Plaster molding with plaster pelvic bones
Dimensions variable, site-transferrable installation
Installation view at Anthony Meier Fine Arts, San Francisco, 2015
In Crowned, Antoni uses a pair of childbearing pelvic bones to make architectural molding. Placed at hip height like traditional chair molding, Antoni’s gesture frames the room.
The most traditional method used by masters for making plaster molding is called “running in place.” It involves pulling a tool, shaped to a specific profile, along wet plaster that has been packed onto the wall until a smooth profile is extruded. The plasterer then returns the walls to a spotless, immaculate surface, removing any trace of this messy, involved process. To make her molding, Antoni substitutes the profile of a classical pattern for the profile of the pelvic bone’s inner edge. While pulling, Antoni lets the splatters of plaster give way to gravity and spill off the hipbone onto the wall as it is dragged along the plaster packed architecture.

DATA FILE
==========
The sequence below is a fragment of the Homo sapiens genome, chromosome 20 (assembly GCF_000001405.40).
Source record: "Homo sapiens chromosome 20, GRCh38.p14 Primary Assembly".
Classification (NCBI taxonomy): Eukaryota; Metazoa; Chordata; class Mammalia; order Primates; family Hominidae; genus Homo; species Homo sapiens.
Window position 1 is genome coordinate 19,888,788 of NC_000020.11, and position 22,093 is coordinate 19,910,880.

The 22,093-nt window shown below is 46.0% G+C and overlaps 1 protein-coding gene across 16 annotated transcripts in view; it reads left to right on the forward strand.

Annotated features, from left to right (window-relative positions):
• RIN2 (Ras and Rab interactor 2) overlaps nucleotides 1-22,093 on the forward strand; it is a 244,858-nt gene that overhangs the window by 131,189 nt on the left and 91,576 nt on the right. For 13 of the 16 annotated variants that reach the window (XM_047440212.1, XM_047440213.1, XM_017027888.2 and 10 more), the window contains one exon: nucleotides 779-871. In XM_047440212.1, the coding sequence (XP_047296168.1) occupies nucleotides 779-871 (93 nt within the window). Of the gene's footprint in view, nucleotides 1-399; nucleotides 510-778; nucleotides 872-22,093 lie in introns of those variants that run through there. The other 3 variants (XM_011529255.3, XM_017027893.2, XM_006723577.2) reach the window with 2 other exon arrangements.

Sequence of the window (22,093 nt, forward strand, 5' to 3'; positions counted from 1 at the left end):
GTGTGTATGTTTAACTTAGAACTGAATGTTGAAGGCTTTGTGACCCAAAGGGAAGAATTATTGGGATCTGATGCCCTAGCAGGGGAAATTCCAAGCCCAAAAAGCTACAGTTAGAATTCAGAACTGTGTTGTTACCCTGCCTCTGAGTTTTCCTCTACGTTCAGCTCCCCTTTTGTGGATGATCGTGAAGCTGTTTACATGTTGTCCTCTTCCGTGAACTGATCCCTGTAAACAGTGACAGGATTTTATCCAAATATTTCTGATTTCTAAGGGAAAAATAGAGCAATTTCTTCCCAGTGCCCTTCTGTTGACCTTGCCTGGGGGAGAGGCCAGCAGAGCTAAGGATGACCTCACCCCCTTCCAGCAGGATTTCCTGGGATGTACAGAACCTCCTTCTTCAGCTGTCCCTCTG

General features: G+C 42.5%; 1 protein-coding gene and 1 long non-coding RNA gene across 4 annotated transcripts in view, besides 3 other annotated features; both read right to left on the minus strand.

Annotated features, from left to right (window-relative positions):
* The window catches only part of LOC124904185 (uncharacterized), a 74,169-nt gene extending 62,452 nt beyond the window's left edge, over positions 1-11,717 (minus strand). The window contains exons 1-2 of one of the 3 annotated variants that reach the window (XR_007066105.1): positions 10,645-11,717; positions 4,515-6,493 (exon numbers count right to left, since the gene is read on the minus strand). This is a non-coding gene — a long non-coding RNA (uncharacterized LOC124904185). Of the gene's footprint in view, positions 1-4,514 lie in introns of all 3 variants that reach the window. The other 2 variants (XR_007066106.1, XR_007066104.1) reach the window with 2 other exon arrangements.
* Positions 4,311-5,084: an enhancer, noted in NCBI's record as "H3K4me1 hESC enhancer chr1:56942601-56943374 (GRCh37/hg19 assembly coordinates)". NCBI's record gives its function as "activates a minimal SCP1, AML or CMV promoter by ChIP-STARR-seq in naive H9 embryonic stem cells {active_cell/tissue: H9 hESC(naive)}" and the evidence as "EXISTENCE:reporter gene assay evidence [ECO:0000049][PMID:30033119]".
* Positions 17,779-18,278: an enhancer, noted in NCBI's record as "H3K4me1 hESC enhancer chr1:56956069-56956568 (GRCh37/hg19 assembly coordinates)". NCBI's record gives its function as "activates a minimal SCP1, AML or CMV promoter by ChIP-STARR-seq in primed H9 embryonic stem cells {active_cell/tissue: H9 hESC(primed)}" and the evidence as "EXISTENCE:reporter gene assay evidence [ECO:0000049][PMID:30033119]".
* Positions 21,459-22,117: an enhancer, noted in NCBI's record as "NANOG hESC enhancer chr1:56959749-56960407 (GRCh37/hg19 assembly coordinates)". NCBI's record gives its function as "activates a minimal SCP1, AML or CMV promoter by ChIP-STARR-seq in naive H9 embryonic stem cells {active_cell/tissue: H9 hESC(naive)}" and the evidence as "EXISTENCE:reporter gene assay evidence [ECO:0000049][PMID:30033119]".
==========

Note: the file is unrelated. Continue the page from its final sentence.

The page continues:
Crowned reinforces a relationship between the body and its dwelling. Traditional classical and gothic architecture is square and angular in its design, and its molding creates shadows that are used to accentuate these linear qualities. Antoni’s molding strives to reconcile the architecture with the physical form of the human body. It is not broken by mitered corners, but rather is a singular pull around the room, reflecting how the body would turn in the space itself. As the pull is concluded, Antoni leaves her tool, a pair of childbearing pelvic bones, frozen in the plaster as evidence of this visceral gesture, reminding us that the womb is our first form of architecture.